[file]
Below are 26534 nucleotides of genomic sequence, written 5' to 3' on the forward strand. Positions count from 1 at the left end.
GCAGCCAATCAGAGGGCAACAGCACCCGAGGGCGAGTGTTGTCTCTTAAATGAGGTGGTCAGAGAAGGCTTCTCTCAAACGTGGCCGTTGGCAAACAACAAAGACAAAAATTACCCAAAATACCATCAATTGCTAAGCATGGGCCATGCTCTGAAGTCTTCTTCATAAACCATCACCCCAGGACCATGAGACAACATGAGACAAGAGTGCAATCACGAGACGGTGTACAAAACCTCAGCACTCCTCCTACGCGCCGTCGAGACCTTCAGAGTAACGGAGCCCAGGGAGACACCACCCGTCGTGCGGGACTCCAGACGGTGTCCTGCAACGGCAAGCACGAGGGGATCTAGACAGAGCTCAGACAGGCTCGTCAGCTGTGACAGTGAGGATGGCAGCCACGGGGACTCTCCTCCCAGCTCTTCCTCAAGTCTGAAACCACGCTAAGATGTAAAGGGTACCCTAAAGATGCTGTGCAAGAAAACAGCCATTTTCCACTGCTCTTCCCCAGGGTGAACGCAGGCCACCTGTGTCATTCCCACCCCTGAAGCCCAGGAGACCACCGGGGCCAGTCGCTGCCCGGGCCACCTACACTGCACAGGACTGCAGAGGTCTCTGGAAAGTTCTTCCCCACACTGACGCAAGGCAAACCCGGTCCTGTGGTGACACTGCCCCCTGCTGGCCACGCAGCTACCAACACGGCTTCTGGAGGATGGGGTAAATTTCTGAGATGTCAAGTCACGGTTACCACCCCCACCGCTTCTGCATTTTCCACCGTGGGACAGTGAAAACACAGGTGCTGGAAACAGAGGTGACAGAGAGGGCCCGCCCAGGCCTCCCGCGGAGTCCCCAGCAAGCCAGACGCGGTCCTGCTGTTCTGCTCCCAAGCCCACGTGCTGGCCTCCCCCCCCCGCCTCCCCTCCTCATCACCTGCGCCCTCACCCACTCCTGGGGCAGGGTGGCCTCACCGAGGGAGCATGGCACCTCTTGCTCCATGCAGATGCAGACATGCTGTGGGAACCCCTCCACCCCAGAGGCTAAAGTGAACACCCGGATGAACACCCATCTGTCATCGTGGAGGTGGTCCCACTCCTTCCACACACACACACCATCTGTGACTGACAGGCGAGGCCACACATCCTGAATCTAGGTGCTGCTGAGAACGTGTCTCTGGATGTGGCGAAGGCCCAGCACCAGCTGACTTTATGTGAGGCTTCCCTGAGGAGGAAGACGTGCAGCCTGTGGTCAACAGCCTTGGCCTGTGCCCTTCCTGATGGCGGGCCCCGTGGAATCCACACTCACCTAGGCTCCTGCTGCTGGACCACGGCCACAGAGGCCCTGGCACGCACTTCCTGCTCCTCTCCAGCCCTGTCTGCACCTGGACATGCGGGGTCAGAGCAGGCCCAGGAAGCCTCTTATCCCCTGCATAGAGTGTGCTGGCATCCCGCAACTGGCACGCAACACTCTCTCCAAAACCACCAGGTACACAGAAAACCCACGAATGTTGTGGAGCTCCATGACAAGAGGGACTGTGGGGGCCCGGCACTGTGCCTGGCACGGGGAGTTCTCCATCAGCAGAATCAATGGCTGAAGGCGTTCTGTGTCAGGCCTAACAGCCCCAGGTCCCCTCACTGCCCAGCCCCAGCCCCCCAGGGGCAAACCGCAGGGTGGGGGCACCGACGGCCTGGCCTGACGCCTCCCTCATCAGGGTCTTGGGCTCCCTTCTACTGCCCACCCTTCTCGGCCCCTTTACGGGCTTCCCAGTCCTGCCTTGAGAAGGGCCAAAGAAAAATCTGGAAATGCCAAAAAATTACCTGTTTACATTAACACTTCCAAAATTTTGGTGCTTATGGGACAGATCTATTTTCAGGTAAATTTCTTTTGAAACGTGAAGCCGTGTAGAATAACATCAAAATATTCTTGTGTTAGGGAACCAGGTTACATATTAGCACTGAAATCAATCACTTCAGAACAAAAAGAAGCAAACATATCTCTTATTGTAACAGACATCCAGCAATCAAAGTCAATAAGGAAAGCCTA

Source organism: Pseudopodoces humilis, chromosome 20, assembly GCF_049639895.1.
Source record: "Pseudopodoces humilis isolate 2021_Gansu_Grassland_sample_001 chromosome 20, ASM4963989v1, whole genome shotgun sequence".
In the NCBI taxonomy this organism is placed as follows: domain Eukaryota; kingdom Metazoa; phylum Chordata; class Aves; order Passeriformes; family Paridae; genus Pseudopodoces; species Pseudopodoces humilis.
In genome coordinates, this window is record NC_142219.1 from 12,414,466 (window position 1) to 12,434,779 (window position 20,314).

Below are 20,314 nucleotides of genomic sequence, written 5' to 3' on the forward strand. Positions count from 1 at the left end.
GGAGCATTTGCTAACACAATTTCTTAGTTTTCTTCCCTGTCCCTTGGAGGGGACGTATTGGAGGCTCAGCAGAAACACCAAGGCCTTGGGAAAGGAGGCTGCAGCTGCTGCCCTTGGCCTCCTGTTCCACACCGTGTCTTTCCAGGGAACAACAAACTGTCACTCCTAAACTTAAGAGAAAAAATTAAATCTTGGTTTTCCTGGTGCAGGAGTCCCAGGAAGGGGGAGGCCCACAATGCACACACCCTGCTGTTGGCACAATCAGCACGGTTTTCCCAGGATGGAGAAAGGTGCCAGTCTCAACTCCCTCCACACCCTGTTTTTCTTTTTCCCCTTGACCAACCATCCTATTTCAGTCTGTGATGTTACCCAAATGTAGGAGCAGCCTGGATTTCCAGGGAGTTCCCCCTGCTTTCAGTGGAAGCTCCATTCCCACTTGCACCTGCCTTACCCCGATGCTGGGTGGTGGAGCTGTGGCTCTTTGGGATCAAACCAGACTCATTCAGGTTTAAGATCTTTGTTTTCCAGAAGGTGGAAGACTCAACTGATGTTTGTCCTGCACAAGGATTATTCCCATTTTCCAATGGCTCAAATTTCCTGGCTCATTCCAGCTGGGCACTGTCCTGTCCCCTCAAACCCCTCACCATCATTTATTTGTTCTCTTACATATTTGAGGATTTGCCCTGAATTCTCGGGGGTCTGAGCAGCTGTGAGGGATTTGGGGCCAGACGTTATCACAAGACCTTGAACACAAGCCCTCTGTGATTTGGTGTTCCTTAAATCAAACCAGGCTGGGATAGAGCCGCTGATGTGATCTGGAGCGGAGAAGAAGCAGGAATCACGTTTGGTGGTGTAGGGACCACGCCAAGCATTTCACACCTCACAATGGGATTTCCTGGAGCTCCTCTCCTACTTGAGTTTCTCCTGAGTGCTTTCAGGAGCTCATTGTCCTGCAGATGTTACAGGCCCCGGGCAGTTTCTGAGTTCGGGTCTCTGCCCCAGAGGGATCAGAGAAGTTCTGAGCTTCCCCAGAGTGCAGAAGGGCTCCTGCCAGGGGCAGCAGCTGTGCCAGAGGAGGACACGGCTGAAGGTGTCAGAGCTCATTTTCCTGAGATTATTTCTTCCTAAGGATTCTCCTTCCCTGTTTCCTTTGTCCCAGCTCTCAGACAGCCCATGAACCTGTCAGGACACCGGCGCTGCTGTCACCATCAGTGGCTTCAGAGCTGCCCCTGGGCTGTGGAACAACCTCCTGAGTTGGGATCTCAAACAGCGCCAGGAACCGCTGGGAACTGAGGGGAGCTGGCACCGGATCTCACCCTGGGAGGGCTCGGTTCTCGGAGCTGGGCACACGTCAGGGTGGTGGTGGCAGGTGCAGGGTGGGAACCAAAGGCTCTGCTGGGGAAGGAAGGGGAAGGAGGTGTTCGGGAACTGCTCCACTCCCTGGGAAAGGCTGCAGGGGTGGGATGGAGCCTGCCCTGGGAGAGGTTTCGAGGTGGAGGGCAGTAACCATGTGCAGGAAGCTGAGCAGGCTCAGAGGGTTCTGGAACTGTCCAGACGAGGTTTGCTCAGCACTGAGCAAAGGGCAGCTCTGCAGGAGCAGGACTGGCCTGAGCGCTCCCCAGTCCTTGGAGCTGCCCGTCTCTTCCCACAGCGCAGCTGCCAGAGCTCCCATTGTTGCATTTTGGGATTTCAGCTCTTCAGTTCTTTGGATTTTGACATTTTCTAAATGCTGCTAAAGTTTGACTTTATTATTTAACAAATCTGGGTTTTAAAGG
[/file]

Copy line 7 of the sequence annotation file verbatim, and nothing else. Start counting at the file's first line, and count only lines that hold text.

Below are 20,314 nucleotides of genomic sequence, written 5' to 3' on the forward strand. Positions count from 1 at the left end.